Undergraduate Research in Art

Pomona College students have the opportunity to apply for funded research grants to conduct focused projects during the summer. Below are recent projects conducted by art students.

Monuments and Monumentality: Research and Curriculum Development

Ananya Goel ’24
Advisor: Victoria Sancho Lobis

For my project, I undertook informational research for the curriculum development of an ID1 class called “Public Art, Monuments and Monumentality.” The class is being taught in collaboration with the Pomona College Benton Museum and leverages its vast and unique resources to help students analyze the shift in the societal perception of public monuments as a consequence of social movements, such as the Black Lives Matter movement. I worked to incorporate the recently installed site-specific works of public art in the Benton Museum’s courtyard into my research for the class, including Alison Saar’s “Imbue,” and other works on campus, like Orozco’s “Prometheus.” I compiled bibliography of over fifty resources for the class. Along with my research, I authored the text for a micro website that will be used in the course. The website does a parallax view close analysis of “Prometheus” and covers a range of categories, including interpretation, mythology, history and creation process. This website will be added to the Benton Museum website.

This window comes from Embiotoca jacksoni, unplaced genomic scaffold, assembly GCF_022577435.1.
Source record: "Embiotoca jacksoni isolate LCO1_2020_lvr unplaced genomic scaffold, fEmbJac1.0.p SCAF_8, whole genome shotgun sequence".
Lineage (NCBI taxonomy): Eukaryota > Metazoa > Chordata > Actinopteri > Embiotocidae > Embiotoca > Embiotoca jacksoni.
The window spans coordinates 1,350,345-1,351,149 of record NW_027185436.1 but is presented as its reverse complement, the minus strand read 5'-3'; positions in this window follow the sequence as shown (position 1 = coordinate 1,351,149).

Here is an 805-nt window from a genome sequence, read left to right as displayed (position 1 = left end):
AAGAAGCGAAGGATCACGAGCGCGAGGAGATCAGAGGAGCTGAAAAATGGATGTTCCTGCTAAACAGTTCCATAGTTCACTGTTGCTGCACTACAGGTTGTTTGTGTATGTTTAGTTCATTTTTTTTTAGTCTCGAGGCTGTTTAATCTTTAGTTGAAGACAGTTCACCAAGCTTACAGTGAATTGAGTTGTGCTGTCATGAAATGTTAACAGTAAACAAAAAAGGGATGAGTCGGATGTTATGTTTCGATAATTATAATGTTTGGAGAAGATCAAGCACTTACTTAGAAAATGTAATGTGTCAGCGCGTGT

Constructions of a Post-War Korea

Austin Kim ’23
Advisor: Sarah Sarchin

The initial aim of this project was to create a series of quilts that engage with themes of the 38th Parallel and post-war memory construction experienced by the Korean diaspora. As time progressed, I realized that the beginning stages of reading/research was crucial to solidify a necessary foundation to bring this project into fruition. During these ten weeks, I was able to produce an installation-based art piece alongside a quilt that focuses on the psychic constructions of post-war memory in spaces of domesticity. In this series, I wanted to explore how memories of division are reconstructed, forgotten, and recollected through spatial mappings of geographies, oral histories and documentations of the Korean War.